On behalf of your Ngātiwai iwi, we wish Kendell a safe journey and all the success and experiences that will come her way with her new kura – Fordham University. Well done Kendell!!
Ko Huruiki, Matawhaura, Pūhanga-tohorā ngā maunga
Ko Mokau, Puna-ki-tere ngā awa Ko Rotoiti te moana
Ko Te Uri O Hikihiki, Ngāti Pikiao, Ngai-tu- te-auru ngā hapū
Ko Ngātiwai, Te Arawa, Ngapuhi ngā iwi
Ko Mokau, Tāheke, Pukerata ngā Marae
Ko Te Whenuaroa, Te Arawa, Ngātokimatawhaorua ngā waka
Ko Waipu, Te Waata Taranui, ngā rangatira
Ngātiwai Education - Te Au Here O Tukaiaia have begun their next Youth Suicide Prevention Programme called Rau Ora, which has been funded by Te Puni Kokiri. The project is a direct response to the suicide endemic within Te Tai Tokerau.
Project co-ordinator Petina Stone says, “This project gives an opportunity for our taitamariki to reconnect with their marae and get back to the core values of Te iwi o Ngātiwai. Yes suicide prevention is the underlying kaupapa of the project, but this kaupapa is about helping our taitamariki realise their potential through sport”.
The programme is based around a Pa Harakeke (Flax) model. Using the Harakeke example, this programme emphasizes the importance of every leaf (person) and how each plays an important role in the growth of the Pa Harakeke as a whole whanau, hapu or iwi. In essence, taitamariki will understand the impact their actions have on the rest of the Pa.
The name of the project is Rau Ora, which has two significant meanings – To save a life, and Healthy leaves (leaves referring to the leaves of the Pa Harakeke).
Rau Ora is a wānanga based programme, with four Wānanga being held on marae in Whangaruru and one diagnostic assessment in Auckland over the next five months. During the series of wānanga, the project team has invited a number of international sporting role models to participate, with the likes of Maioro Barton(Wheel Blacks), Katherine Latu (Silver Ferns), Kylie Leuluai (NZ Rugby League), Manaia Cherrington (NZ Rugby League), Valerie Adams (Olympic Shot Putter), Deanne Carpenter and Megan Maka(NZ Boxing).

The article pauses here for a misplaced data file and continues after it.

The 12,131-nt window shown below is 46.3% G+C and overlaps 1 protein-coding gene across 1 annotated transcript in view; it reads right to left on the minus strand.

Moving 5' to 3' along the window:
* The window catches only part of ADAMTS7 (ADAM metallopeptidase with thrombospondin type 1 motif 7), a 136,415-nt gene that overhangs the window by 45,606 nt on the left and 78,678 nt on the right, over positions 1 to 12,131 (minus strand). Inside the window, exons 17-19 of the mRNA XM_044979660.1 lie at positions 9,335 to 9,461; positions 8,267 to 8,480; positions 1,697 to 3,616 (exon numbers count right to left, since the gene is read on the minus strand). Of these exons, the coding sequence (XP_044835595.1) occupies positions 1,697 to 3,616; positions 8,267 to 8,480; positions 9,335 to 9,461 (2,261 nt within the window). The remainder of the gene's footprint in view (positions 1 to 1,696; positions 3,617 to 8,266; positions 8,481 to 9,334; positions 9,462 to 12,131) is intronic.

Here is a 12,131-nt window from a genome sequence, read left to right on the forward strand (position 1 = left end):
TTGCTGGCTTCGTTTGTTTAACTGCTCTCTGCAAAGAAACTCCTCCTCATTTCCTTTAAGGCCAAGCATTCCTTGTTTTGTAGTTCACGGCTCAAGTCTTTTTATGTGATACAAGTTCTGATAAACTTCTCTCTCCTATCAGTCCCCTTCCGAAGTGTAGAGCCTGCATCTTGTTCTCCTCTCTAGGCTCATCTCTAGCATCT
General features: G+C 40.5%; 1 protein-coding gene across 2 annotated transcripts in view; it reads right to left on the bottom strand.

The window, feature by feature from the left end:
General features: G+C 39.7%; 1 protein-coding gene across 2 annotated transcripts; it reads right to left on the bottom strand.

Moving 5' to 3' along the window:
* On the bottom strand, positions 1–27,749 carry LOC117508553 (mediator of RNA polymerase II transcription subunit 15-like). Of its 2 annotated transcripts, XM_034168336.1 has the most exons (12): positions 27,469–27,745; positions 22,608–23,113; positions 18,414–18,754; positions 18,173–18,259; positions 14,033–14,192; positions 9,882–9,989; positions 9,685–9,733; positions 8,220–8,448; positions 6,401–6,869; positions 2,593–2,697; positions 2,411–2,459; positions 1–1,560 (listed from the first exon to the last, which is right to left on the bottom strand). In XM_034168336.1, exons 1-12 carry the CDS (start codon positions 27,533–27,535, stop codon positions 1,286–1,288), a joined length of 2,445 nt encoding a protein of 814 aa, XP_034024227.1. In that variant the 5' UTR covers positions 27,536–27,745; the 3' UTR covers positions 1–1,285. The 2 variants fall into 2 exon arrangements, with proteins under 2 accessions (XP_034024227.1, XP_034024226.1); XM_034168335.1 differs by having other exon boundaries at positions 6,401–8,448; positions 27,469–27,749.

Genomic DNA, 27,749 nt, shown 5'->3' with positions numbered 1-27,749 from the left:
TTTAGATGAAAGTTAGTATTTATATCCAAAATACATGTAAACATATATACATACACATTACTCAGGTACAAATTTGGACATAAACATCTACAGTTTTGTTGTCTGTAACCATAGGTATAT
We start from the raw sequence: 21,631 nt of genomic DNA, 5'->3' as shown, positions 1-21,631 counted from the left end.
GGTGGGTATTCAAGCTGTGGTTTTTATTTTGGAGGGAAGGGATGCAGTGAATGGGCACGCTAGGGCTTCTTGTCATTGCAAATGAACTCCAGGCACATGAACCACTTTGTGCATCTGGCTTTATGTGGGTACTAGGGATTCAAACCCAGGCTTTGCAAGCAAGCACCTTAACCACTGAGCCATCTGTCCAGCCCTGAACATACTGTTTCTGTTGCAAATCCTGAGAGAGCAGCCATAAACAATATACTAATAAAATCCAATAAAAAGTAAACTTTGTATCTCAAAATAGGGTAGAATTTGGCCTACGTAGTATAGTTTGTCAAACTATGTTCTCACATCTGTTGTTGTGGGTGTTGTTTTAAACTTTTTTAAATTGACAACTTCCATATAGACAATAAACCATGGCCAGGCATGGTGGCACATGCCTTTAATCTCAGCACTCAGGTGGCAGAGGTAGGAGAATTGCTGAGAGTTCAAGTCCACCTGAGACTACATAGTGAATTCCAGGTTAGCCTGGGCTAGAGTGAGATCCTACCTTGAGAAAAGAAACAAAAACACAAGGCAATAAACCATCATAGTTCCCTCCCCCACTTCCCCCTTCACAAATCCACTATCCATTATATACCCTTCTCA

Ngātiwai taitamariki sporting achievers have also been invited to korero as role models who themselves, have excelled in their sport of choice, with Kewene Edmonds (NZ Waka Ama) and Kendell Heremaia(NZ Basketball).
Petina says, “It is wonderful to have these Ngātiwai taitamariki speak to other taitamariki and to participate as role models for our youth involved in this programme. We are also delighted and thankful to have the whole community involved, especially to have the support of haukāinga and kaumātua from Whangaruru who play important roles in this kaupapa”.
Upon completion of this project, all taitamariki will have completed an introduction certificate for New Zealand touch referees. They will have the knowledge and ability to referee touch games at any level. They will also develop a range of leadership skills and transferrable skills that will help them become valued members of their communities, and ultimately they will become the future leaders of Ngātiwai.